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Can unrelated organisms exchange DNA naturally?

Submitted by: Robyn Flipse


Expert response from Dan Goldstein

Former Senior Science Fellow and Lead, Medical Sciences and Outreach, Monsanto Company

Tuesday, 24/02/2015 10:20

I have been fascinated by this issue since my days in undergraduate statistical genetics. I assume you want to know about what occurs ‘in the wild’ and the most well-known example is viruses moving DNA to their host cells. But you are probably interested in non-viral transfer.


There are specialized situations in which genetic exchange can, and have, occurred among higher organisms (plants); primarily related to close symbiotic relationships. Genomic studies have found a few examples of probable transfer of bacterial genes to higher species, but these are rare events that occur on an evolutionary time frame. The best example (excluding viral infections which routinely transfer genetic material) is Agrobacterium tumifaciens. This bacterium routinely transfers genetic material into plants and is used to insert genes in the development of GM crops.


In higher organisms the phenomenon is limited by factors other than just DNA uptake. If DNA can make it into a cell, it must integrate successfully and in a functional form (otherwise it just sits there), the cell must remain with the organism (we replace gut cells every three days or so) and the gene must be incorporated into reproductive cells (ova or sperm) in order to transmit between generations.  Because of major barriers such as: 1) the uptake of DNA at the organism level (digestion); 2) recognition and destruction of foreign DNA at the cellular level; and 3) genetic transmission and gene dissemination, it is little surprise that such events are rare in free-living organisms lacking special factors like symbiosis. If you are willing to wait around for a half a billion years or so, unpredictable and exceedingly rare events can occur.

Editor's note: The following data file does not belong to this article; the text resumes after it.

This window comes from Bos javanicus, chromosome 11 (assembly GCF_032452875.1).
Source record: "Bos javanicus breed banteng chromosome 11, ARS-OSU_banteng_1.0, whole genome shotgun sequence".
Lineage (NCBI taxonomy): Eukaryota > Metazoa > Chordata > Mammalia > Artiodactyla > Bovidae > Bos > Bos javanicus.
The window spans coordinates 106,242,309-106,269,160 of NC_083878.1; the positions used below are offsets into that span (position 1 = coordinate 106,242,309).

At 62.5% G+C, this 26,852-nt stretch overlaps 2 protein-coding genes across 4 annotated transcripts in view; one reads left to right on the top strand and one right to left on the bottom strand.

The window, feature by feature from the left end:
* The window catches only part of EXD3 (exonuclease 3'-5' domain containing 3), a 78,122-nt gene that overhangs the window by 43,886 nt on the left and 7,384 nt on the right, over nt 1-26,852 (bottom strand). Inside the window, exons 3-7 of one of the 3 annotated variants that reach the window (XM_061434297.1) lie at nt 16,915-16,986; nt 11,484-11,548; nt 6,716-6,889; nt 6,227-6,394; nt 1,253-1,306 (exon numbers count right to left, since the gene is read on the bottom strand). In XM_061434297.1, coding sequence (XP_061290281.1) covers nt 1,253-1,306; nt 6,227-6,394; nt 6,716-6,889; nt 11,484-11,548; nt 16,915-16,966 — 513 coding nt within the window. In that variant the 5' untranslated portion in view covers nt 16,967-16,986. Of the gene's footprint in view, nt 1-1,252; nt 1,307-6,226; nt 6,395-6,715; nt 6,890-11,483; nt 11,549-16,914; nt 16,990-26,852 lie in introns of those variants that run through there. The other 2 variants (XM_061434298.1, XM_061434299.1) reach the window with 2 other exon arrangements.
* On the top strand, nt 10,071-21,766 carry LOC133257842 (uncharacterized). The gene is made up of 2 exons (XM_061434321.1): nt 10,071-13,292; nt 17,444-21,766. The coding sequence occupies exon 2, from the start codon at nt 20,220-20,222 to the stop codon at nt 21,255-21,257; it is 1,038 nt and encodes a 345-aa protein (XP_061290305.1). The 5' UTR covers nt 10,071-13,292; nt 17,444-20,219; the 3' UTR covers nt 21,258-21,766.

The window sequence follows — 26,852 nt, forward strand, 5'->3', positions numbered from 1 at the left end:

Perhaps what you are most interested in is transfer of DNA from food to mammals. I am not aware of any food to mammal transfer. All whole-foods (i.e. not highly processed foods such as sugar and oil) contain large amounts of DNA and GM crops do not differ from conventional or organic crops, they all contain DNA, which DNA is like the rest of DNA, and would not differ in respect to such transfers.


Gene transfer from gut bacteria or from food into the mammalian genome has never been documented in real time (i.e. observable time - not on an evolutionary time scale). This has been searched for repeatedly, and indeed small FRAGMENTS of feed-derived DNA (parts of genes) can be found in some tissues of animals. While they used GM DNA as one of the markers, both GM and non-GM DNA fragments can be found, especially if one either looks for shorter fragments or for fragments coming from genes with more copies per cell (mitochondrial or chloroplast genes). These are not incorporated in any way into the genome… just bits and pieces of DNA. Some of this phenomenon represents normal functions of the immune system in higher animals.


It is clear that higher organisms have developed robust mechanisms to prevent foreign DNA from routinely invading the genome. Prokaryotic organisms are prolific mutators and are more of a genetic continuum than a set of defined species, but the higher eukaryotes are well defined- there are heffalumps and woozles which don’t mix (in the absence of symbiosis) and clearly do not pick up genetic material from their surroundings in a “real time” framework relevant to food or feed safety.